You do get that they direction they want to go in is to lead to a place where the 2nd amendment is either repealed, or made meaningless
It's been meaningless for about ten years now, since it became okay to just ignore the first half of it.
The first half has never meant what gun control advocates have claimed it meant. It didn't change. The ruling by the Court merely informed those people that, no, that's not what the 2nd amendment means. "Well regulated militia" never meant "government run military". A militia, somewhat by definition, is formed from a pool of private citizens and *not* on-duty soldiers. You can't have a militia if you don't first have armed civilians. Otherwise we call them "conscripts" (or, I suppose, "volunteers"). The key difference is that a military is made up of people who join the military and come directly under military chain of command. A militia is made up of people who form up on their own, usually with their own weapons, who may then choose to fight along side the regular military in time of need, or even, in the case of our War for Independence, fight against
the standing military if they disagree with the government's rule.
That was the entire point of writing the 2nd amendment that way. You know this. You're just pretending not to.
If they ban the bump stocks, they will decrease the likelihood of more shootings like this
So it isn't so much about saving lives as it is about an "unacceptably" high body count.
Decreasing the body count is about saving lives. Those two are not in opposition at all. Our gun laws have long outlawed weapons capable of extremely high rate of fire for civilian use (ie: fully automatic weapons, enabling multiple shots to be fired with a single pull of the trigger). The bump stock allows for that rate of fire, and is only legal because of a loophole, since it's not technically a modification of the firearm itself. The firearm isn't allowing more than one shot per pull of the trigger. The bump stock allows the user to use the weapons recoil to cause the trigger to repeatedly "bump" against the trigger finger to enable a fully automatic rate of fire.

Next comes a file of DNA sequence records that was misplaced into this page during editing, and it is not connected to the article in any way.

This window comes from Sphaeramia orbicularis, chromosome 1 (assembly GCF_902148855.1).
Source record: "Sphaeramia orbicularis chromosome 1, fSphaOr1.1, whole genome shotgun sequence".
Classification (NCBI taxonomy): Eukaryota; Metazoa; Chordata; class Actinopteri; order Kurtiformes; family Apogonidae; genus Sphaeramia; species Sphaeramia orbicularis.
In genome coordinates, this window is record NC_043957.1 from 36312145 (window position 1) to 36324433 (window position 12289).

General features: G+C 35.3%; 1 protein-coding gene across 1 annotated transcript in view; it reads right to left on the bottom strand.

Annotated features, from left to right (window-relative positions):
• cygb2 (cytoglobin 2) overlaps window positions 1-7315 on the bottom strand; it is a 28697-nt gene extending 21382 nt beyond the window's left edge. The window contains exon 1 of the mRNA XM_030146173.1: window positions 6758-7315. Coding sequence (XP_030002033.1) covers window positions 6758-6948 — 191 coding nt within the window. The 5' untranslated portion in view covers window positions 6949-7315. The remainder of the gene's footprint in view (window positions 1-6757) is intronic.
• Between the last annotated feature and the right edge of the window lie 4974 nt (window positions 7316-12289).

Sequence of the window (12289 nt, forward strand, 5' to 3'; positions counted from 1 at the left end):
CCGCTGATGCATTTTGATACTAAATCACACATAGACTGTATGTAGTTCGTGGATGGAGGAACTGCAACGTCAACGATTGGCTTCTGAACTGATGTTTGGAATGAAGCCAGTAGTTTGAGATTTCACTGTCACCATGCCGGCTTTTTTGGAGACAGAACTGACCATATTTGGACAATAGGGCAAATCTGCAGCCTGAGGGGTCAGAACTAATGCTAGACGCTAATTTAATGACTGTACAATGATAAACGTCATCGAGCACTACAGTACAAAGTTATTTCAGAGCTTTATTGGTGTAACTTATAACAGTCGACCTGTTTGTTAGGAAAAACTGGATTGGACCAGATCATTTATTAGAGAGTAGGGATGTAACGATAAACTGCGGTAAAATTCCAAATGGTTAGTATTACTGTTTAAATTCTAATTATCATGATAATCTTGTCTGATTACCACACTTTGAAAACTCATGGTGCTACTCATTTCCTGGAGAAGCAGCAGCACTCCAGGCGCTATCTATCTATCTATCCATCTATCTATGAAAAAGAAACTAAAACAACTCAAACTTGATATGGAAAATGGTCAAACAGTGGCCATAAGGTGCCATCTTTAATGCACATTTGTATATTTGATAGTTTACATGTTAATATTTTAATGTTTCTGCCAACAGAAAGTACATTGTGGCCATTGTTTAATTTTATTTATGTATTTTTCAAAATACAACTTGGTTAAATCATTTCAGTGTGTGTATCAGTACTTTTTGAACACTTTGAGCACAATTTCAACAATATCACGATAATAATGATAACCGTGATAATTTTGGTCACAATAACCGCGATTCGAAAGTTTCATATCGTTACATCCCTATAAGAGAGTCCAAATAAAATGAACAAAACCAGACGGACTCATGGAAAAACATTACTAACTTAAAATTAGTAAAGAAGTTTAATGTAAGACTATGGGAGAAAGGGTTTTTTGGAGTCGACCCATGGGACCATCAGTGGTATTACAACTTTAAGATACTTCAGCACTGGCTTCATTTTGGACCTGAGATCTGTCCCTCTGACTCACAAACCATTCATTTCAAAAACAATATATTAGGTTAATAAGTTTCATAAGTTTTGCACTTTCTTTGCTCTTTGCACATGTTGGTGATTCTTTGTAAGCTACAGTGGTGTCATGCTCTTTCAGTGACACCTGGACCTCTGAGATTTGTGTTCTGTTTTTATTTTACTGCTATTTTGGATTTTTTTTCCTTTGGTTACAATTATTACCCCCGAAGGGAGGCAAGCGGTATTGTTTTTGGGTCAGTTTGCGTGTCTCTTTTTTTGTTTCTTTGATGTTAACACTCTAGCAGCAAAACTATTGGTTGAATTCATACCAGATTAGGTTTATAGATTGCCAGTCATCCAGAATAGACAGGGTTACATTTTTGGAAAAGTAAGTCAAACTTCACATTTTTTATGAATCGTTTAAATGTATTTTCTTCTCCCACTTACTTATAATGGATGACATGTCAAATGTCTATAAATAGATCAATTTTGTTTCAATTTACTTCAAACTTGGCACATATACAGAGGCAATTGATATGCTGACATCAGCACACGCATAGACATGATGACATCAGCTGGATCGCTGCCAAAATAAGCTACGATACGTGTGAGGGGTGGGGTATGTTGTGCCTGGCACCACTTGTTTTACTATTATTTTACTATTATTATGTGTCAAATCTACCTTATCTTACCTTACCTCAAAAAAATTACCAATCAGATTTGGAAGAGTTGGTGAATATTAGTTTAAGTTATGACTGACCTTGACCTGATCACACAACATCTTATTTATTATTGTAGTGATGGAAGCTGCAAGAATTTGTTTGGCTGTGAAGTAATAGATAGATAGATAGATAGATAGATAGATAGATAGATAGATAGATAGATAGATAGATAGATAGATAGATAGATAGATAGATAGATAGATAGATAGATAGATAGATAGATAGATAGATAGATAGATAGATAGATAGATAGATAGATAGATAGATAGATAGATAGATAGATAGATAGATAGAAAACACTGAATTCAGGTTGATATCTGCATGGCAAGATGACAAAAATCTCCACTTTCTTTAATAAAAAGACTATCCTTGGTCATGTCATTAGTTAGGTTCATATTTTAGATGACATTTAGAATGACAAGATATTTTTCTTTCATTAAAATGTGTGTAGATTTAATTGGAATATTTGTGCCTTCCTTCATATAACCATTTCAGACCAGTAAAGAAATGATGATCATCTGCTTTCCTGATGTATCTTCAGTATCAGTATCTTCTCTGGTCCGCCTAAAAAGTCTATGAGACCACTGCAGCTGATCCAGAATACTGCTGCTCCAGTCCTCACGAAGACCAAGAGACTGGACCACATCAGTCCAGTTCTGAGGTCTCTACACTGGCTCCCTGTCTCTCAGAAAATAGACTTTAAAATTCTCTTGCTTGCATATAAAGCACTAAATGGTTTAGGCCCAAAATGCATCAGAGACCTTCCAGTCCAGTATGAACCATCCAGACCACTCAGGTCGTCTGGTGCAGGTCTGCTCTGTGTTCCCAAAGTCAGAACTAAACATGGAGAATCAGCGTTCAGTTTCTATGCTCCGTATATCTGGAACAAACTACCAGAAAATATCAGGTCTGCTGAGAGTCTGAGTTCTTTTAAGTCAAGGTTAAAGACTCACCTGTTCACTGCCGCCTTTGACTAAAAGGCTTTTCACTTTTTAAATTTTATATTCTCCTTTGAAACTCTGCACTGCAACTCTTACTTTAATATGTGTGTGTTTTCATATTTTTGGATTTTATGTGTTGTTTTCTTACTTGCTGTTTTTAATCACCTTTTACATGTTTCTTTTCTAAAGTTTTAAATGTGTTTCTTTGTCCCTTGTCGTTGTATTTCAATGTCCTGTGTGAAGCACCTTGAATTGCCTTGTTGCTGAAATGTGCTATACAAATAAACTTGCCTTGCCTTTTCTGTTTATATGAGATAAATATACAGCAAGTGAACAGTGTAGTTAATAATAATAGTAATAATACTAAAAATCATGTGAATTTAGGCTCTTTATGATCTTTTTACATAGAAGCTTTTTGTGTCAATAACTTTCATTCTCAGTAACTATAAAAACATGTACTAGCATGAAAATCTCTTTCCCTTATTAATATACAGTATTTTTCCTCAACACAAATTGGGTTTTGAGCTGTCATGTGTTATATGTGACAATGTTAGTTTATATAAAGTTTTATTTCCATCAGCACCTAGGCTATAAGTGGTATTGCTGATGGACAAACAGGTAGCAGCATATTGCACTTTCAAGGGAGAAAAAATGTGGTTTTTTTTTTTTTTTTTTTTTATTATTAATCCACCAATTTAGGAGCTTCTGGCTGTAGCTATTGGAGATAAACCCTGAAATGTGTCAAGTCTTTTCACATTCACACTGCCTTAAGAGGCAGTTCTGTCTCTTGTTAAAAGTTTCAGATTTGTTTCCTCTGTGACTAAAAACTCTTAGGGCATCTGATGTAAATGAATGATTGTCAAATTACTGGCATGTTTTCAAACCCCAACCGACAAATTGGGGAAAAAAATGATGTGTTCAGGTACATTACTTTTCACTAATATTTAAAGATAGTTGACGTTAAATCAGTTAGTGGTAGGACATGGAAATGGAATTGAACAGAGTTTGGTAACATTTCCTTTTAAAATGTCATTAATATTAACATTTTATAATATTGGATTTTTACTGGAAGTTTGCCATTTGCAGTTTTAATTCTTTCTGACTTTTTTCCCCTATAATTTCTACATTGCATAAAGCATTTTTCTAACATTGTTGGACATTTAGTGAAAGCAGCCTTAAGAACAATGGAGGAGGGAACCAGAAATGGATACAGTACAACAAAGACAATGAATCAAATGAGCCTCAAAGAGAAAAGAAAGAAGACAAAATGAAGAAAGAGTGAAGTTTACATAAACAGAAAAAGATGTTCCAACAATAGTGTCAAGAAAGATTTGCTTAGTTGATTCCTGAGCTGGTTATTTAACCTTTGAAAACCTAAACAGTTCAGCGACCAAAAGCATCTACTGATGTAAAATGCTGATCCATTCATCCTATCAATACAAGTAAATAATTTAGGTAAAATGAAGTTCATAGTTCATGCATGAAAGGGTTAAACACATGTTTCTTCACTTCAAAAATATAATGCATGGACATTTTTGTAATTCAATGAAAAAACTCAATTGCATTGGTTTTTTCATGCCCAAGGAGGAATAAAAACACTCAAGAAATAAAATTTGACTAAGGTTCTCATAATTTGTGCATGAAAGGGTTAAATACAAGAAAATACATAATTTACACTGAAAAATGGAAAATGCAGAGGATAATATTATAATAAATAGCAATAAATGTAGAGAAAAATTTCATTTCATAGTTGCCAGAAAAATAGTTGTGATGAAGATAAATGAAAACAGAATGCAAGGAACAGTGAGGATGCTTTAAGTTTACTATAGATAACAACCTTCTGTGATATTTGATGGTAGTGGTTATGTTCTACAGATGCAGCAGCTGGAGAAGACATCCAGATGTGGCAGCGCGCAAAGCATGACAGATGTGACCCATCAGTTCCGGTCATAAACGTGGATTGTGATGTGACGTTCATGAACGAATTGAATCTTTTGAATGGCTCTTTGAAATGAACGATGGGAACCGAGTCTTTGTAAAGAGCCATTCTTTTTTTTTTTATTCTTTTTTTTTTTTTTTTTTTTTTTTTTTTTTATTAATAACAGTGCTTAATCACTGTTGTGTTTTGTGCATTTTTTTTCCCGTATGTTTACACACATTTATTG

Which is a distinction without any real difference.
Okay, now we're getting somewhere. What is the acceptable number of victims then?
There is no "acceptable number of victims". That's an absurd argument. The issue is over the methodology, and whether that methodology is or should be legal. 50 victims killed by running them over with a truck isn't an "acceptable number" either, yet I don't think anyone's talking about making trucks illegal, right?
Has to be over a fifty, since "you" didn't care enough after Miami to propose banning bump stocks. Or, any proposal really.
I didn't propose banning bump stocks after Miami because a bump stock was not used in that shooting. I also didn't propose banning a whole list of other things that also were not used in that shooting. I'm not sure what point you think you're making here.
"or any proposal really" is because the weapon used in that shooting was a normal semi-automatic rifle. You can't ban that without getting us into the same silliness that the assault weapons ban had. There's no way to define a set of banned weapons that would be sufficient to prevent a shooter from doing what he did in that case, without defining it so broadly as to run afoul of the 2nd amendment.
The death toll was so high in that case due to the environment of the shooting, not the weapon used. He could probably have killed just as many people using a pair of pistols rather than a rifle and a pistol (actually, might have been more effective in a close environment like that). He killed so many people, not because he had a weapon that had a super high rate of fire, or because it was super powerful, or anything, but because his victims could not escape. Those who could were out of the club in the first minute or two after he started shooting.
And that's ultimately the issue with shootings like this. The gun control folks want to ban the gun, but it's not that specific gun, with that specific set of capabilities that caused the death toll to be what it was. The Sandyhook shooting would have been just as deadly regardless of the specific firearms used. Same in this case. To prevent shootings like that with gun regulation would require regulations so broad that they could not pass constitutional muster. I get that many people want that not to be the case, but wanting it doesn't make it true.
This most recent shooting is the rare example where what he used did make a difference. But it wasn't about the rifles, it was about the bump stocks that allowed him to rain down a massive amount of fire into a large crowd in a relatively short amount of time. So yeah, in this case, the correct response is to ban the thing that made that possible. And that was the bump stock.
It's not like this is difficult logic or anything.